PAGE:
Arnold vetoes initiative ban: Sleazy effort by California legislature to hamstring signature-gathering
One of the sleaziest bills vetoed by Governor Arnold Schwarzenegger over the weekend was a law written by the California State Legislature to quietly but decisively wipe out the citizen ballot-initiative movement in California.
Under the false guise of "reform", the bill was a blatant effort by legislators, working on behalf of huge special interests including Big Pharma, Big Labor and Big Business, to stop environmental groups, anti-tax groups and others from gathering the 450,000 to 700,000 signatures required to place an initiative, referendum or recall on the statewide ballot.
(It would have applied to city measures, too, making it all but impossible, for example, to place a measure on the L.A. ballot to slash the Los Angeles City Council's stunning $178,789 salaries in half).
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It's embarrassing to see so many Los Angeles-area politicians, including
Paul Krekorian, Mike Feuer, Karen Bass and John Perez, trying to stop
citizen ballot measures and fibbing so obviously about it being "reform."
Here's how the sleaze was going to work:
Under Senate Bill 34, nobody gathering signatures could be paid based on the number of signatures they gathered, as they are now paid. That would become a crime carrying a huge fine.
The proposed law was waaaay popular with Sacramento legislators who want the pesky California public to stop putting stuff on the ballot. The legislature wants only the folks who give them loads and loads of campaign cash -- like Big Pharma, Big Labor and Big Business -- to be able to put stuff on the ballot.
So the California Legislature lied about what it was really up to, peddling the law as an "anti-bounty hunter" law aimed at discouraging the faking of signatures for profit.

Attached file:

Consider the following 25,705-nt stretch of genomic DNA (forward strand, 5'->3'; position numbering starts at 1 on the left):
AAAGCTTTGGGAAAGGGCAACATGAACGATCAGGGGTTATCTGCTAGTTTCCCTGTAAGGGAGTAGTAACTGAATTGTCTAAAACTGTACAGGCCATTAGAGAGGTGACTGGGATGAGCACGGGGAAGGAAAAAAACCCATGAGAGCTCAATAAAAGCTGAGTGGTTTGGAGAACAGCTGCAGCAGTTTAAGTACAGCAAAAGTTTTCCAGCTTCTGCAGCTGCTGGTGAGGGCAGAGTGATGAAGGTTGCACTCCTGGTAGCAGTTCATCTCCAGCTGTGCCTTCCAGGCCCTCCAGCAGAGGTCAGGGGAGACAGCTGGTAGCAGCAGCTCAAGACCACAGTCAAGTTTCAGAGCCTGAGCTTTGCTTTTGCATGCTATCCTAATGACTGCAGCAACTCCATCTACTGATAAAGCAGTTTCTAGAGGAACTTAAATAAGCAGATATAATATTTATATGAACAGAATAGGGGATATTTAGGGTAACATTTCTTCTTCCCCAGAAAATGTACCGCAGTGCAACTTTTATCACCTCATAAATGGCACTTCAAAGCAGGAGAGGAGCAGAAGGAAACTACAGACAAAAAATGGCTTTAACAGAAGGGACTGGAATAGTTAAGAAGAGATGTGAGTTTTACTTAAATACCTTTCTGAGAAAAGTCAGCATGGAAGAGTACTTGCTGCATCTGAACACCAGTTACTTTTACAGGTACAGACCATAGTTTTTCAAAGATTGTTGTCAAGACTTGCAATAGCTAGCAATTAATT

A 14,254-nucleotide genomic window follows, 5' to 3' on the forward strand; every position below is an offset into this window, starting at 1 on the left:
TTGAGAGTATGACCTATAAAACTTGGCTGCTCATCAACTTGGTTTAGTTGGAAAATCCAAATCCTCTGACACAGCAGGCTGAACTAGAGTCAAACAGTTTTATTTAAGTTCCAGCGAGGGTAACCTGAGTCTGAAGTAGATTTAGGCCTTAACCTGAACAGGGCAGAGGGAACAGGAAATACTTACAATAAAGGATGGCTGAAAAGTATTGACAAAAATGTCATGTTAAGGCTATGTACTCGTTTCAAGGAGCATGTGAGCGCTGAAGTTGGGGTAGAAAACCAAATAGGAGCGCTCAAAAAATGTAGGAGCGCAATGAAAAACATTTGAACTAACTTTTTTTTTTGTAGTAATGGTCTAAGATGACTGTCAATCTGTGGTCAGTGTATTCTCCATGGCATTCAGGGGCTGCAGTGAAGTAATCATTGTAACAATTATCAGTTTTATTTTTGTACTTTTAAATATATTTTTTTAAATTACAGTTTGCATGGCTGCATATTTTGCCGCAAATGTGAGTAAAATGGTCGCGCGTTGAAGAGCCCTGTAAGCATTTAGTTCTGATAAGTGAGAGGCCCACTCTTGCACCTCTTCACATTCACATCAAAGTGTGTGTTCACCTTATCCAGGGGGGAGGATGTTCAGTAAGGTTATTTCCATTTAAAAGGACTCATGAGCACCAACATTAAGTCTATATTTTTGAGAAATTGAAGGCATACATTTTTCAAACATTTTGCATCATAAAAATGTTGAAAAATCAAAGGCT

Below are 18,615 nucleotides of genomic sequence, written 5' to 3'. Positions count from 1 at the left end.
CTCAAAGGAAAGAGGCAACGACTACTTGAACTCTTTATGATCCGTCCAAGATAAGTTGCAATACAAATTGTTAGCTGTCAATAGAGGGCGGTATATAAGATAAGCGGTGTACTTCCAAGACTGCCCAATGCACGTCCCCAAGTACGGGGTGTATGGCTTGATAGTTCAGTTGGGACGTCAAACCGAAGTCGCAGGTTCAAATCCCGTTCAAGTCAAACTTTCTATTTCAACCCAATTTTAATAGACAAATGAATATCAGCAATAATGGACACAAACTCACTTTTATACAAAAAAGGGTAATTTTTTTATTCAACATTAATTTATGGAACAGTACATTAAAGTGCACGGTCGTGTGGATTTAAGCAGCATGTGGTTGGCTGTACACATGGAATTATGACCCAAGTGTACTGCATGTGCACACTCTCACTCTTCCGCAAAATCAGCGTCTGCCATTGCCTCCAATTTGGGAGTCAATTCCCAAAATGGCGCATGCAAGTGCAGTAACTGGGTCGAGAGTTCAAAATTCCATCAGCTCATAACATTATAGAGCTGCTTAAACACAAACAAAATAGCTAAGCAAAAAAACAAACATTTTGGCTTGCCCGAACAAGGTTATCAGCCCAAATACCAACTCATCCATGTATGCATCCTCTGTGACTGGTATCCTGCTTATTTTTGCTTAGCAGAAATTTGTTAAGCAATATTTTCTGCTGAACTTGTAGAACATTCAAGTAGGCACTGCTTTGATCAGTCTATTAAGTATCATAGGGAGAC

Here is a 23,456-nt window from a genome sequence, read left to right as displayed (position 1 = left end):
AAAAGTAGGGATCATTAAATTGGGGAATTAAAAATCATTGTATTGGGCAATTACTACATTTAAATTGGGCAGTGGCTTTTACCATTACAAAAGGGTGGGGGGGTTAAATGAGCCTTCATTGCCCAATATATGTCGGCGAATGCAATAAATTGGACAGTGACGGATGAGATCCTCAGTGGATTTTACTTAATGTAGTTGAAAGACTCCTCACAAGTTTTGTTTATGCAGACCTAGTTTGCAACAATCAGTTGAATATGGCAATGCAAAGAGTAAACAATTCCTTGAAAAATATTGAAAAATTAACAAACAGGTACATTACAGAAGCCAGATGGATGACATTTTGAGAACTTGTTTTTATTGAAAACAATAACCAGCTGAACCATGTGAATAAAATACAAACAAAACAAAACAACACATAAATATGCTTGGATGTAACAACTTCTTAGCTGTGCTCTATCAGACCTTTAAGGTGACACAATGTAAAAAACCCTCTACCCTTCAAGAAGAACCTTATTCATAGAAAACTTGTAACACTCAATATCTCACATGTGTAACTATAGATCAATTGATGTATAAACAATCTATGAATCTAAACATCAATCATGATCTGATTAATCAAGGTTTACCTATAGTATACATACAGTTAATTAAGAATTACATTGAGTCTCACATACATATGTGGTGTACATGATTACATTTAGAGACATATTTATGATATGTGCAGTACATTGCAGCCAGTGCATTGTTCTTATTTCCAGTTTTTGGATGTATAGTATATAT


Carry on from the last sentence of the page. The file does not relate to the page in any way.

In truth, faking of signatures is, and has been, a very minor problem in California. Very minor.
The real corruption in the ballot measure process is that very rich special interest groups use teams of lawyers to write up pages and pages of fine print, loopholes and legal doozies hidden deep in their ballot measures. California voters would not approve many of these special-interest ballot measures if they understood what the unintelligible fine print said.
Let's see the California State Legislature make a law against that.
The real point of this tricky bill by Senator Ellen Corbett was to make it much tougher for little guys, activists and good-government groups to launch and complete signature-gathering drives.
It would have forced all groups to pay signature-gatherers by the day or hour, a scheme that immediately wipes out the incentive for signature-gatherers to approach busy shoppers and stop folks on the sidewalk to get signatures.
Instead, under Senate Bill 34, you could simply sit all day and gather very few signatures. You'd make the same money as somebody who actually tried to gather signatures.
The Corbett scheme vastly, vastly favors Big Pharma, Big Labor, Big Business and the other giant special interest groups in this way: these groups have, quite literally, tens of millions of dollars to spend on their ballot measures. These groups could very easily double the money they spend on signature-gathering. They could come up with the 450,000 to 700,000 signatures they needed, even if paying by the day or by the hour.
The real citizens could never afford to double what they spend. The real citizens would get shut out of the ballot measure process in California.
And that's what Corbett and other legislators were counting on.
It's particularly humorous (or maybe it's not humorous at all) to see the legislature attempt this sneaky bit of business when efforts are underway on ballot measures that would restrict, punish and otherwise slam the wildly unpopular California State Legislature.
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